Thursday 21 September 2017

Kingdom's Darren O'Sullivan ready to move up gears for 'serious' business

Kerry's Darran O'Sullivan. Photo: Sportsfile
Kerry's Darran O'Sullivan. Photo: Sportsfile
Colm Keys

Colm Keys

Darran O'Sullivan says this is his time to "get serious".

Like every other Kerry footballer of the current era, he has never known a season that hasn't extended to at least an All-Ireland quarter-final.

This weekend has been kind to him in the past. Last year he was centrally involved in the seven-goal rout of Kildare, in 2011 he scored one of the most outrageous goals with a back heel against Limerick.

Five years earlier, O'Sullivan essentially announced himself as a Kerry senior inter-county footballer with a stunning solo goal as they brought the house down on Armagh.

"Jack (O'Connor) was waiting for me to do something for a while and eventually I got through. That was my first goal for Kerry," he recalls.

After making the shortlist for Footballer of the Year in 2011, O'Sullivan's career has staggered more than cruised, gains made being offset by the recurrence of the latest injury.

He put down a really solid league for the first time in a while now and is reaping benefits from being essentially a full-time athlete.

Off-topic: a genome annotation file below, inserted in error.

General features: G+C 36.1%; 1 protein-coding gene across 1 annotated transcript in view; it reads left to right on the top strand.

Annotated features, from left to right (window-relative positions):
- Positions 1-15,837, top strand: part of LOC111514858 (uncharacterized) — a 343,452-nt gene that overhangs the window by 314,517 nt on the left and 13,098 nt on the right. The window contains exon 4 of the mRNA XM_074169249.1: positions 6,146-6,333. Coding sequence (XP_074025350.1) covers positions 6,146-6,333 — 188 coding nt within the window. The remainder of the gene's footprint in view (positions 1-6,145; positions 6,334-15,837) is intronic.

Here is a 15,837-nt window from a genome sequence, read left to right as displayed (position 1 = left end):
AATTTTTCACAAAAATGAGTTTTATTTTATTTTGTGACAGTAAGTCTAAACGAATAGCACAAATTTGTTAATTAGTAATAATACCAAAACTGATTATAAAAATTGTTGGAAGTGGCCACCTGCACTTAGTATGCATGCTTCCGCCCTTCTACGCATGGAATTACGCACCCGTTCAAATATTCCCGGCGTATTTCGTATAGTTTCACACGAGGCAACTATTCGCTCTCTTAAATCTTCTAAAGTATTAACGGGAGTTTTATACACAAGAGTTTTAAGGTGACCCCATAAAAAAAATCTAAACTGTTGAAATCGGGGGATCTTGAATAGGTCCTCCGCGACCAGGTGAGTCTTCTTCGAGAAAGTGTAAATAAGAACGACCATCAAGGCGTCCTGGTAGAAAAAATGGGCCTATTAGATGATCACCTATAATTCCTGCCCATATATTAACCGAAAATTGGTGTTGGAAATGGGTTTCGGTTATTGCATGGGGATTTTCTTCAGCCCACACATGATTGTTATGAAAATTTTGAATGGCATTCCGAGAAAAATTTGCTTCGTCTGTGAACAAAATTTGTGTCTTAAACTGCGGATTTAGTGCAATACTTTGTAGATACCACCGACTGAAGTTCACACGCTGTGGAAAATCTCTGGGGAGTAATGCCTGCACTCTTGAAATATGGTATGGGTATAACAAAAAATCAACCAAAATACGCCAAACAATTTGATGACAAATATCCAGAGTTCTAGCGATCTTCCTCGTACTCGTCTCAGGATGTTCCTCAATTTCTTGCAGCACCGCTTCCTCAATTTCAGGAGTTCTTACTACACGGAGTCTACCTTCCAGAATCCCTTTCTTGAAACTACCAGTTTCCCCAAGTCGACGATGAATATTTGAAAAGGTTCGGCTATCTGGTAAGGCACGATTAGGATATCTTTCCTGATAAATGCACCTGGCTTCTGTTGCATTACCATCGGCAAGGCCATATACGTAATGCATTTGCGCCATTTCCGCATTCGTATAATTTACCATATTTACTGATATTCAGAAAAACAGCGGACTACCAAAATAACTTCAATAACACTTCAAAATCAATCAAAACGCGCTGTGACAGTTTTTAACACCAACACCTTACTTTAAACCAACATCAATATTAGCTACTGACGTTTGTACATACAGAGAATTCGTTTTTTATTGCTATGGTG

An athlete-mentoring role with Sky Sports, where he visits schools across the country to offer advice to prospective young sportspeople, gives him a certain freedom, especially at this time of year, to devote most of his time to the Kerry cause.

"I am loving it. I used to work nine to five in a bank from Monday to Friday but after a while you ask yourself, 'Do I want to be doing this job when I finish football?' And I didn't. I wasn't enjoying it, just going through the motions.

"So when I got an opportunity to work with young people and work in sport it was a no-brainer for me and obviously, the fact that I work on a school calendar means that I am fresh during the championship and this has been a big help."

He recoils a little from the suggestion that he's back to where he was five years ago.

"I wasn't too happy with the Munster Championship. I was happy with the league. I wouldn't say I was outstanding. I have an awful long way to go. I haven't been happy playing because I have been constantly fighting with my own body."

But he's confident the worst excesses of a troubling hip problem are behind him.

"I am not too bad now. I worked hard during the winter. Last year's Mid-Kerry Championship didn't finish until January of this year. That helped."

Irish Independent

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